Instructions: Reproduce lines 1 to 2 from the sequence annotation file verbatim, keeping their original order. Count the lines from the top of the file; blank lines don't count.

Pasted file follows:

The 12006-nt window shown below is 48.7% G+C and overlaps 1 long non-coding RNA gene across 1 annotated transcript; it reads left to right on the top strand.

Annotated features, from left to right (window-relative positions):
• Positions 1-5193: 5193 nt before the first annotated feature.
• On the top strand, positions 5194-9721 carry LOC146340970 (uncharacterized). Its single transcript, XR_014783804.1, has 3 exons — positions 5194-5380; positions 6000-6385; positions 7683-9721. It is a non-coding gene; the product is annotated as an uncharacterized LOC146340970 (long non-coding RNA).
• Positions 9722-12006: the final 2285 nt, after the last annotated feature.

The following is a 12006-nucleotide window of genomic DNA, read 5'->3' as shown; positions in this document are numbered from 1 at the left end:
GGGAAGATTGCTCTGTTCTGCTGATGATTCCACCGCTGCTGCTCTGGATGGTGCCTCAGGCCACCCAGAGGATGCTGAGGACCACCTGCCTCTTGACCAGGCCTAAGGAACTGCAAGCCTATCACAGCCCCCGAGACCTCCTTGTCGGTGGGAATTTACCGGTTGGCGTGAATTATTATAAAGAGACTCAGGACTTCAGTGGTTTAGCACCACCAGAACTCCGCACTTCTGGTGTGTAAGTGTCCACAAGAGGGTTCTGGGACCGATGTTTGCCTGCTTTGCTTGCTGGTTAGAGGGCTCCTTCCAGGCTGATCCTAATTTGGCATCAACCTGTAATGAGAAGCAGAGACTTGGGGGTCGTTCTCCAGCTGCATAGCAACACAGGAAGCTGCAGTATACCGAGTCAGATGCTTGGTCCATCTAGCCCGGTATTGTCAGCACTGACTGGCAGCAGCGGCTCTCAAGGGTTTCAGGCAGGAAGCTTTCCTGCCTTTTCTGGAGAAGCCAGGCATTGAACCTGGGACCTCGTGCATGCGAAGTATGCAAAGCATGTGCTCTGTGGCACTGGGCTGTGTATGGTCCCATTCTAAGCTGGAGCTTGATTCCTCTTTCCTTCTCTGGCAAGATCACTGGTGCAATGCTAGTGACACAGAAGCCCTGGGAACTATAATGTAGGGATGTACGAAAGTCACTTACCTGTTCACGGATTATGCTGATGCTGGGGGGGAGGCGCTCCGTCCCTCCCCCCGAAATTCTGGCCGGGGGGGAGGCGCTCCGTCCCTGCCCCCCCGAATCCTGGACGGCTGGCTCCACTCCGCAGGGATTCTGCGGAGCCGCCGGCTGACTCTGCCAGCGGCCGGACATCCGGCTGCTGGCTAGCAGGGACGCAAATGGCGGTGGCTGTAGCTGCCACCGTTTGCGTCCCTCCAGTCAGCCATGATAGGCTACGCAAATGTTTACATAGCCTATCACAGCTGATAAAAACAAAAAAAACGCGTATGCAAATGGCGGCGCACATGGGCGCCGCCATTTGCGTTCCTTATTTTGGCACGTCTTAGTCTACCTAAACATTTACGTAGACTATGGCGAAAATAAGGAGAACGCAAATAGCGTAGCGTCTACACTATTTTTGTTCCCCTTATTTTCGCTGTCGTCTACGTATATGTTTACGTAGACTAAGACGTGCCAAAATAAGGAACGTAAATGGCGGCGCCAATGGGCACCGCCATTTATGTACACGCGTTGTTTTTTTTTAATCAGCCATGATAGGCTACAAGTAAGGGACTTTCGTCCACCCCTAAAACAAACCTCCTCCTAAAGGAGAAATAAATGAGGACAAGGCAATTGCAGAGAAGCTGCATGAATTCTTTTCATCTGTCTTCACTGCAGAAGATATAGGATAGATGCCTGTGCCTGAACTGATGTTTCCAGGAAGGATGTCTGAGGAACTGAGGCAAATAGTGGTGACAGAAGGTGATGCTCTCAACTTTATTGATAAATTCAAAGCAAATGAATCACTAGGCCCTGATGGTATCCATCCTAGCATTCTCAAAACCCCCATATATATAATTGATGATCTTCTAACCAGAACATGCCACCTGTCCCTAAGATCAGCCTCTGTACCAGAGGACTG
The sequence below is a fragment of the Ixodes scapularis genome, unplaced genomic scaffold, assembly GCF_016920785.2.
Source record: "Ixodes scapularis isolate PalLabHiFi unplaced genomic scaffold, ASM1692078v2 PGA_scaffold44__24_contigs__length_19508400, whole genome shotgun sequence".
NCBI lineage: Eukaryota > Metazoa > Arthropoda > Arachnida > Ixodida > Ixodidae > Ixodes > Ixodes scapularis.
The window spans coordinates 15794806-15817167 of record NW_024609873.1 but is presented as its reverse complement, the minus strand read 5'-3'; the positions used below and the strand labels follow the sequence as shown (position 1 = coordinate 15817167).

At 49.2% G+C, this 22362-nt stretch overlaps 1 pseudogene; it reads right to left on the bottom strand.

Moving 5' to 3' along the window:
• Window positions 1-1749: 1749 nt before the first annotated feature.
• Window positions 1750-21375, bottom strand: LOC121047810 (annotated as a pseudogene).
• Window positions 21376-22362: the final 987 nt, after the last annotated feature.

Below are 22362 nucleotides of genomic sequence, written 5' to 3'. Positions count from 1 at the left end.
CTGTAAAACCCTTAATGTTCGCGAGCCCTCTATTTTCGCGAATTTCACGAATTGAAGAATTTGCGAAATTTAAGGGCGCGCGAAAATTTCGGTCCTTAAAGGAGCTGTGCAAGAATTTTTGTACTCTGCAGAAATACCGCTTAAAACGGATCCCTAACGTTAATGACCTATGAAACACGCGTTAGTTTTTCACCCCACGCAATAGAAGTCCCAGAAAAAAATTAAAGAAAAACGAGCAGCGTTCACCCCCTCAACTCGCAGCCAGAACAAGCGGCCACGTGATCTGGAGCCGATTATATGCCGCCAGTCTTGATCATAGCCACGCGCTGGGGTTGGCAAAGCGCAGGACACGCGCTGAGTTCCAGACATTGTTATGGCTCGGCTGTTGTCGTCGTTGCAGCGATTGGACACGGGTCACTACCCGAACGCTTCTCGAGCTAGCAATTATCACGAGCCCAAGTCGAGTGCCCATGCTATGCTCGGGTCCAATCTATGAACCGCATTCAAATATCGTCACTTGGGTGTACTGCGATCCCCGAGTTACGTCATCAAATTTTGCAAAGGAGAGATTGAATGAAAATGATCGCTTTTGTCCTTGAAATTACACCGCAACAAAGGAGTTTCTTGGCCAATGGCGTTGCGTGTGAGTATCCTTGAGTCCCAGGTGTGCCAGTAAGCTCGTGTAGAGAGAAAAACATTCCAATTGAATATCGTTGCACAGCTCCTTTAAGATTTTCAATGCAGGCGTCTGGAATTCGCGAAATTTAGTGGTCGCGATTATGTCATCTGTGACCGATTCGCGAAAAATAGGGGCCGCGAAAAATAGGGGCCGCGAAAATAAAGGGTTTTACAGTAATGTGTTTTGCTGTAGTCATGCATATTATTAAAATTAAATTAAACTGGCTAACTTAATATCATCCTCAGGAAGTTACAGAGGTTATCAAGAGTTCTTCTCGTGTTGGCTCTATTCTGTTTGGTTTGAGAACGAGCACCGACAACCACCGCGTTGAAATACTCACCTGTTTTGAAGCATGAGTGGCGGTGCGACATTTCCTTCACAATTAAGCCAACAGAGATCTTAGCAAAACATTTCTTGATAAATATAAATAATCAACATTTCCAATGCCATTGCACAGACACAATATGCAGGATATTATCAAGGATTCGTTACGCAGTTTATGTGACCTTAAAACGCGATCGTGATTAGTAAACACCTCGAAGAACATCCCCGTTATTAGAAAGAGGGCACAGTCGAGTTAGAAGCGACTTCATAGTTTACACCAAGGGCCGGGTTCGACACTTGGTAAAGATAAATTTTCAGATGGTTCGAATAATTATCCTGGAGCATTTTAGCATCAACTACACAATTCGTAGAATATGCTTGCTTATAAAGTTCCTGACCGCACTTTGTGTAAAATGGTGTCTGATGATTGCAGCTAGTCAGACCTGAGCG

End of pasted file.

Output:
The 12006-nt window shown below is 48.7% G+C and overlaps 1 long non-coding RNA gene across 1 annotated transcript; it reads left to right on the top strand.

Annotated features, from left to right (window-relative positions):